Crisis management teams have the duty to perform immediately, reliably and effectively in case of an emergency, crisis or disaster. The teams are composed of members who are diverse in expertise, experience, parent organisation and familiarity. This makes these teams ad hoc multidisciplinary action teams that have to function as a team and perform in a reliable and effective way as quickly as possible. Our expectation is that team learning is very important for establishing this team performance. In this paper, we develop a broad model of how this team learning occurs in crisis management teams, especially in the operational crisis management team. In summary, we state that reliable and effective performance in these teams requires connectivity about the task and team (i.e., available knowledge and opinions are shared using communication, leading to shared visions and intentions). This connectivity can be established by using team-learning behaviour and face-to-face-communication and developing a Transactive Memory System (TMS), a shared situational awareness, shared mental models of the task and team and a model for how to cooperate in this team. Can this team learning be influenced to improve performance? This is the general question underlying the PhD project that we started in the summer of 2007 at Leiden University.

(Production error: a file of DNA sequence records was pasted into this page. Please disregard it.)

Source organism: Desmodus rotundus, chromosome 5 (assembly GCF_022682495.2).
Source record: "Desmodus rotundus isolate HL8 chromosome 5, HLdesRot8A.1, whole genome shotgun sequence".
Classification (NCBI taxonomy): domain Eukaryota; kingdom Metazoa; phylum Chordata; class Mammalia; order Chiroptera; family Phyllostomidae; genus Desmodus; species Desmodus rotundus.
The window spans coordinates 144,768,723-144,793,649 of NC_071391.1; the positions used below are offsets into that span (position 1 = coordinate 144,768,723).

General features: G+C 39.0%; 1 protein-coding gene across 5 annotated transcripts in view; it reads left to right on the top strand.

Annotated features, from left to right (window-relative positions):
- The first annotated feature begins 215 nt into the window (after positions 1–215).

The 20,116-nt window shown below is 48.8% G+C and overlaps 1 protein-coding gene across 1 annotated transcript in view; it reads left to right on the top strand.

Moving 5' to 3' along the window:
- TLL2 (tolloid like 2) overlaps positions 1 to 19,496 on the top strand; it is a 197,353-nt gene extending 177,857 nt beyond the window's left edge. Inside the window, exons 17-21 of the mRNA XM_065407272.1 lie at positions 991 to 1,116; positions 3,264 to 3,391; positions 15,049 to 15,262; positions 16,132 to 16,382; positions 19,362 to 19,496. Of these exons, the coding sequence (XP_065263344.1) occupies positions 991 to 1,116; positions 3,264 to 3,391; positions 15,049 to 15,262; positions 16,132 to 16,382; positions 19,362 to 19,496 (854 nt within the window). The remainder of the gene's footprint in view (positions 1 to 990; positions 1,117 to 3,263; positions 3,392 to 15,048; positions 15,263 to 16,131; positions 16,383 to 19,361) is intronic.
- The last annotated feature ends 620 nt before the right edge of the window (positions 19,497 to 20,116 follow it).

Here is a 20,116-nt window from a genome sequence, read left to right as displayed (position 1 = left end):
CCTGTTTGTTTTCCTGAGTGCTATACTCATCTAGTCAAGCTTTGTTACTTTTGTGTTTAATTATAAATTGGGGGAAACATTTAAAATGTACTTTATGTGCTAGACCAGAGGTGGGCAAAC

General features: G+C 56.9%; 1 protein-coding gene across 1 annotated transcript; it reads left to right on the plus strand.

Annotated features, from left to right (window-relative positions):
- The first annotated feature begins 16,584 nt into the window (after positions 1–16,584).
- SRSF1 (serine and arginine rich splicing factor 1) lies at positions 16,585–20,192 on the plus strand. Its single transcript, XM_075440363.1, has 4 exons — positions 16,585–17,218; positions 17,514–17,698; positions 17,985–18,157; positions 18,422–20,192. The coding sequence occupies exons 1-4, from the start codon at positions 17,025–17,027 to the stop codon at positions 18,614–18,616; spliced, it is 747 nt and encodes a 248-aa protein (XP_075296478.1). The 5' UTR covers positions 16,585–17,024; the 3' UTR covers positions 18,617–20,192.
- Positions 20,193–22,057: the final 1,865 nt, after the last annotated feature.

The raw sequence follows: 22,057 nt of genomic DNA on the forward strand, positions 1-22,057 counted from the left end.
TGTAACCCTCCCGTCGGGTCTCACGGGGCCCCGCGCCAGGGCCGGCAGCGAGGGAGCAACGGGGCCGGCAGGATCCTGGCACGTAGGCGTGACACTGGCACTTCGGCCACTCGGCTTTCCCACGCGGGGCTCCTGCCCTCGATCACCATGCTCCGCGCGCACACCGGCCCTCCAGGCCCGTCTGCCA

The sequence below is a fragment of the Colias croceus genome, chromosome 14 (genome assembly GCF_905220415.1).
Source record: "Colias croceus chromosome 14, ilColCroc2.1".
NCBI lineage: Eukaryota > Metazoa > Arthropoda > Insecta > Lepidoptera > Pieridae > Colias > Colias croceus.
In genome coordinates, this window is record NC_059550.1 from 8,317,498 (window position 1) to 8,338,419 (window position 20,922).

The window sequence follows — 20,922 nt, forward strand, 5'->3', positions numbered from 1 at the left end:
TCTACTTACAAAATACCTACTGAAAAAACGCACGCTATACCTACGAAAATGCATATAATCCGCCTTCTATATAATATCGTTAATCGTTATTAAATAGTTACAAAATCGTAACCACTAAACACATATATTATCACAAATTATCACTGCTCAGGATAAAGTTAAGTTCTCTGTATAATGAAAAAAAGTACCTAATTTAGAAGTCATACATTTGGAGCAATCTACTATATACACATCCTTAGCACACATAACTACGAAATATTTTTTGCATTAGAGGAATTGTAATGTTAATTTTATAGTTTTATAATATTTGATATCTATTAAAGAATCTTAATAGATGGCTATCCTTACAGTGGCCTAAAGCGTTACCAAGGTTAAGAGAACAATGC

The IJEM is a refereed international journal published to address contingencies and emergencies as well as crisis and disaster management. Coverage includes the issues associated with: storms and flooding; nuclear power accidents; ferry, air and r » Read more